How can you be more creative? Inspiration is often fleeting and especially fragile when faced with outside pressures like cashflow or supporting a family. The creative block is an all too familiar visitor to many designers. However creative people are also expert at coming up with solutions to problems and this one is no different.
These can involve grandiose schemes for putting yourself in the mood for inspiration or just taking a shortcut and typing words into Google. There are also tools such as mindmapping software or Brian Eno’s ‘Oblique Strategies’. According to user Damien Smith of ISO, this set of playing cards – blank on one side and with a simple abstract direction on the reverse – can be used to trigger unexpected thinking and to see creative problems afresh.
In this feature I’ve explored a few of methods that creative professionals have built up for dealing with a blank page. It doesn’t matter if that page is paper, html, video monitor or a blank canvas in Photoshop, all these helper processes are easily transferable to any discipline. So if you find yourself in the doldrums, try some or just one of them and you’ll soon find your mind is soaring again.
There is a wealth of aids to being more creative to be found on the Internet and in magazines like Digital Arts. Twitter can be a source of inspiration. Dino Burbidge, creative director at Digital Outlook, for example always has the TwitBin Firefox plugin visible in his browser to graze interesting tweets, and also recommends the TED Talks ‘for a quick, mind-realigning hit’. Jan Ligaard of Icon 22 suggests following design tutorials by the creative pros, which not only enhance your skills, but may also lend a different view to how you approach a creative project
A lot of designers begin the day with a spot of mindless activity. Not violence, but scribbling. It’s a technique sometimes known as ‘morning pages’. Basically as soon as you wake up spend some time filling three pages of paper with your thoughts, in a stream of consciousness fashion. It’s been known to clear the mind and spark inspiration. Illustrator Andy Potts meanwhile follows an alternative morning routine of aimless doodling. “I find that these doodles or marks I make without thinking usually end up in my finished pieces or spark a creative direction I hadn’t considered until then,” he says.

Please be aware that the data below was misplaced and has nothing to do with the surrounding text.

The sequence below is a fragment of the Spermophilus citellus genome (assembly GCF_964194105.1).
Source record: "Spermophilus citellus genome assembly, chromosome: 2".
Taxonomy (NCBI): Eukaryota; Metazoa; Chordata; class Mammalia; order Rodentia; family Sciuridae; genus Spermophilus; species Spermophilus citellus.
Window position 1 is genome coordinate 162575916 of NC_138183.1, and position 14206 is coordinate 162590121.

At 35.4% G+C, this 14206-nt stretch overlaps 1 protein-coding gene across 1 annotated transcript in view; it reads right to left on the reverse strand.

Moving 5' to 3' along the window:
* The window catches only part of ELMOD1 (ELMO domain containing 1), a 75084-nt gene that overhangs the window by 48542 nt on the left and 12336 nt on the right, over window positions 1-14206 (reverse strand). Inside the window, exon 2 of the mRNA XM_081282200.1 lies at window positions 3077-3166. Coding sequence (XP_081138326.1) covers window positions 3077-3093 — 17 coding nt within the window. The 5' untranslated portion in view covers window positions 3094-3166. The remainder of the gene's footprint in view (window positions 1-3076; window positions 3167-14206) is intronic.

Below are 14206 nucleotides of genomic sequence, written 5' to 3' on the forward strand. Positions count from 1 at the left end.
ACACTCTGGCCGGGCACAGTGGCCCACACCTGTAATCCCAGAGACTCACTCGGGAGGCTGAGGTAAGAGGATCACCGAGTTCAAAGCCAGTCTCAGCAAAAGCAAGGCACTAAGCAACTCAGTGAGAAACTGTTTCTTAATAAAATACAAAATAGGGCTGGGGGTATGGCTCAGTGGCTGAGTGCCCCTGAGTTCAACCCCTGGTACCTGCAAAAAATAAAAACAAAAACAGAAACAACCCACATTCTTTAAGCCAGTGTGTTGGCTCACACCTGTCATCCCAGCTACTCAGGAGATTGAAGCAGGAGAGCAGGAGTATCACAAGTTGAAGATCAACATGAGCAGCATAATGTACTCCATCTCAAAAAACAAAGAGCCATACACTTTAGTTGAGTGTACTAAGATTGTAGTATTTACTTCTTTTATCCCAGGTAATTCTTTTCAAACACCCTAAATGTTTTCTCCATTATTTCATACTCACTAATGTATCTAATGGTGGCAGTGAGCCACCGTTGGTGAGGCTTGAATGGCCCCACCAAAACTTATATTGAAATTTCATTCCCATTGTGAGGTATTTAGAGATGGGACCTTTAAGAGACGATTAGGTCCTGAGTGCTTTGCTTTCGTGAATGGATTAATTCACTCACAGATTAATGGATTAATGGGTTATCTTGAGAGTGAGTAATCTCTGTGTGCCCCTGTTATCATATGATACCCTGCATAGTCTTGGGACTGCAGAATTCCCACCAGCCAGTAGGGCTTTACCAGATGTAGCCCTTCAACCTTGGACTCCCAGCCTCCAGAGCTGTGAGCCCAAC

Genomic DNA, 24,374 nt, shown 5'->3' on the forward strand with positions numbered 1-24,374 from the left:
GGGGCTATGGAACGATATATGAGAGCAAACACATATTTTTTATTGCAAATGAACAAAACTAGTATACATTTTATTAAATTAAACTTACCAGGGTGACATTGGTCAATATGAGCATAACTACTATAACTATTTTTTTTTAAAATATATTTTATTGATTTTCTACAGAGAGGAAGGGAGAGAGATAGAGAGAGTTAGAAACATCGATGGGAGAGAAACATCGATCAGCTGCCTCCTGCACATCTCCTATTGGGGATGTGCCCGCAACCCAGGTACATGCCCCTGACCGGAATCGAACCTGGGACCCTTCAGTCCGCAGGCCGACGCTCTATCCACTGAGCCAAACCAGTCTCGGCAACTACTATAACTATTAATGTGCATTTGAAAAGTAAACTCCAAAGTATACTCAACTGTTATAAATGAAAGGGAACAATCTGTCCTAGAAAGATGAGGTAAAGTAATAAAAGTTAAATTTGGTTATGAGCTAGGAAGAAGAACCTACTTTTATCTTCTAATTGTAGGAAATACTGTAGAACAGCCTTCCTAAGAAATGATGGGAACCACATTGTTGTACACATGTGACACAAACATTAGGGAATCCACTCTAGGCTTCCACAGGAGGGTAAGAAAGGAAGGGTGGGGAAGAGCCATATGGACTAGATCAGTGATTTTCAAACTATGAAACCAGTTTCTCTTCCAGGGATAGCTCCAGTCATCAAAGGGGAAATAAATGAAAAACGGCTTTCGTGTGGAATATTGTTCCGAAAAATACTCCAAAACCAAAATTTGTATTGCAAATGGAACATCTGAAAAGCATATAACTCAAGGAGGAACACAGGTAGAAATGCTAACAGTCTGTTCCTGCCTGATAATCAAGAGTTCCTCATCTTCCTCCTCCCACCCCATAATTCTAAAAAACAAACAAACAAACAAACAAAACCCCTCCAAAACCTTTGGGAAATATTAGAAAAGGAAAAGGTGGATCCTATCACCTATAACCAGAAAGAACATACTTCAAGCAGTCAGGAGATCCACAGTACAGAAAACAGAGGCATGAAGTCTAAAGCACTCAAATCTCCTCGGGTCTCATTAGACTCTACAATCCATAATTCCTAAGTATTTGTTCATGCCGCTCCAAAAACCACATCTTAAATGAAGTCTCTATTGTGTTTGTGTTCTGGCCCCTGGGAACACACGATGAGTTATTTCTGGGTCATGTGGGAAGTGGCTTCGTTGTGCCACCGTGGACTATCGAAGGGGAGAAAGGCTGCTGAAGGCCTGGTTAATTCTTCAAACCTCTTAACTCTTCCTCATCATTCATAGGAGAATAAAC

Take a step sideways
According to Andy Williams, Senior Digital Strategist at Resn, thinking too much can harm your creativity. “Do something that you would not normally do because it does not make sense,” he says actively encouraging doing something stupid so that mistakes occur. “Mistakes allow events to happen outside of the restrictions imposed by our circumscribed logic,” he adds “It may be a little scary but it only takes one small step in the right direction to find stupidity and augment ones creativity.”
It’s a view shared by Chris Berridge, creative director of Block Interactive, who feels that only when you look at things from the outside, from a perspective set apart from existing perceptions, will you be truly creative.
Identify your endpoint
Having a clear objective in mind is essential for stimulating creative design. Identify your audience and objectives, isolate the message and think how to best communicate it.
“Accurately defining your design ‘problem’ leads to the most creative and innovative results,” says Jim Rawson of Digital Design. “It focuses the brain on problem-solving, something which human beings are incredibly good at.”
Rawson suggests you ask who is the design for and how you want people to react. “When you have the answers to the questions, write them. Inevitably it won’t be long before your mind starts to ‘join up the dots’.”
Don’t sweat it, ignore it
If a piece of work isn’t going well, and the deadline isn’t too pressing, then walk away from it before terminal frustration sets in. Take a break, shut out the world for a bit.
Faced with the prospect of ‘flogging a dead horse of an idea’, illustrator Andy Potts will often try to empty his head of thoughts with such potentially uninspiring activities as riding a bike, watching mindless daytime TV or reading a book unrelated to the creative problem. “Inspiration can pop into your head when you least expect it and particularly when you’re not trying to force it,” he says.
Assemble a store of creative/fun/inspiring objects and artwork/clippings. Jeremy Jones, creative director of Digital Marmalade, touts Flickr as a great place to keep your digital inspiration, while Delete has a dedicated online archive – or just use a physical scrapbook. When the creative block hits, retrieve random items from this collection or pull random words from dictionaries. Then force yourself to make something containing the element or thoughts inspired by the words. You might not create something useful in the first round, but Jan Ligaard of ICON22 says, his team often finds the final signed off deliverables will contain some elements from the results of this forced creativity session.